Millions of routers running OpenWRT vulnerable to attack

A vulnerability (CVE-2020-7982) discovered in the package manager of the OpenWRT open source operating system could allow attackers to compromise the embedded and networking devices running it.


About OpenWRT

OpenWRT is an open source, Linux-based operating system that can be run of various types of networking devices (home routers, gateways, repeaters, access points, single board computers, etc.) instead of the software/firmware that vendors usually ship with them.

For example, it can be used on popular Asus, D-Link, Linksys, MikroTik, Netgear, TP-Link routers and other devices.

“Instead of trying to create a single, static firmware, OpenWRT provides a fully writable filesystem with package management. This frees you from the application selection and configuration provided by the vendor and allows you to customize the device through the use of packages to suit any application,” the OpenWRT Project explains.

“For developers, OpenWRT is the framework to build an application without having to build a complete firmware around it; for users this means the ability for full customization, to use the device in ways never envisioned.”

OpenWRT is generally more often updated than regular vendor-provided stock firmware, so it is generally a better option for those that care about security and know how to make the switch.

About the vulnerability (CVE-2020-7982)

CVE-2020-7982 is a bug in the OpenWRT’s OPKG package manager that may allow attackers to bypass the integrity checking of downloaded .ipk packages.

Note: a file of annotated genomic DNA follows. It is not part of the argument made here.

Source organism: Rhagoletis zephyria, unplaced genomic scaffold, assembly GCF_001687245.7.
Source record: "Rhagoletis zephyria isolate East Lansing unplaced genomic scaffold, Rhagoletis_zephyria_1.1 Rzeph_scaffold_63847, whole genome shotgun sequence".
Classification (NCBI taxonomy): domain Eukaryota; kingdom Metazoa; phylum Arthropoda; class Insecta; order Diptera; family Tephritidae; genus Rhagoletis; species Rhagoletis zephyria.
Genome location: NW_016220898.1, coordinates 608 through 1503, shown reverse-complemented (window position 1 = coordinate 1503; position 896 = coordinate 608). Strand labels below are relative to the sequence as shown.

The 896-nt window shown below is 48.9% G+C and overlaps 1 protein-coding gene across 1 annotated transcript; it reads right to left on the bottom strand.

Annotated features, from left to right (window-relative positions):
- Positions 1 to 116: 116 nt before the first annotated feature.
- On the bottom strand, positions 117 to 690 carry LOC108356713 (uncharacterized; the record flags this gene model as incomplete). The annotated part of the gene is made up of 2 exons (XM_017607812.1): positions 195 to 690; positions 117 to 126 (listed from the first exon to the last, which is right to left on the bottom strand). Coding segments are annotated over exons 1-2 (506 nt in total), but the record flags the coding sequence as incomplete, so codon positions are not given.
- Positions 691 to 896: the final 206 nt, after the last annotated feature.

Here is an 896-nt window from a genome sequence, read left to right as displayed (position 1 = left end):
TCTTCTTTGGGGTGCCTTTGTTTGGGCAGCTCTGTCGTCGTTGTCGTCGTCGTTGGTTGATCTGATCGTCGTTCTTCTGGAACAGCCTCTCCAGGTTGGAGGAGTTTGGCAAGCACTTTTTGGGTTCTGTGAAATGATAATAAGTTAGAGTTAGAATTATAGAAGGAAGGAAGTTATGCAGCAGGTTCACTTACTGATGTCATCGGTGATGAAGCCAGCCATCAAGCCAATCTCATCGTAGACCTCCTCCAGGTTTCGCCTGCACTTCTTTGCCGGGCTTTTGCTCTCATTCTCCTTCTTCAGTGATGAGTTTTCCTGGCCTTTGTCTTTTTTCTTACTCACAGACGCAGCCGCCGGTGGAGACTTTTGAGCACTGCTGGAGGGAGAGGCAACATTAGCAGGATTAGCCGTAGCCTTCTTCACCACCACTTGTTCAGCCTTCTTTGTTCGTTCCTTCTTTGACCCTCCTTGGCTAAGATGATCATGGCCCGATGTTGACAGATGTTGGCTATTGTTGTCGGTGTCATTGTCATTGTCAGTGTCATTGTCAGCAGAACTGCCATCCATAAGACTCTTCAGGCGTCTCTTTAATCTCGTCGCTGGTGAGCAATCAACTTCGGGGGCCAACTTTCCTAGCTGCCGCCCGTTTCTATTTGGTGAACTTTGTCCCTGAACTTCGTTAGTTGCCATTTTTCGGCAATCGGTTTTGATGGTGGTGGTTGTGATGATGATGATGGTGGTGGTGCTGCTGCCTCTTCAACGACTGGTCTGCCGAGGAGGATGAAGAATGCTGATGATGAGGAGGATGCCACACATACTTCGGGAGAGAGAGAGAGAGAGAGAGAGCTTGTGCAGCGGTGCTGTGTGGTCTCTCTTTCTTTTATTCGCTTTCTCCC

“Due to the fact that opkg on OpenWRT runs as root and has write access to the entire filesystem, arbitrary code could be injected by the means of forged .ipk packages with malicious payload,” the maintainers explained

More information about the flaw can be found in this blog post by researcher Guido Vranken, working for ForAllSecure, who discovered and reported it.

But, in short:

  • The attacker must either intercept and replace communication between the vulnerable device and the download web server or be able to change the device’s DNS settings to make point to a web server controlled by the attacker, and
  • Make sure that the forged, malicious package is the same size as the legitimate package (as specified in the repository index).

“Attacks on a local network using packet spoofing or ARP cache poisoning might be possible, but this has not been tested,” Vranken added.

This vulnerability has been fixed since OpenWRT versions 18.06.7 and 19.07.1 were released in late January, but another serious security flaw (CVE-2020-8597) has been fixed in subsequent versions released in late February, so users are advised to upgrade to one of the most recent OpenWRT versions.

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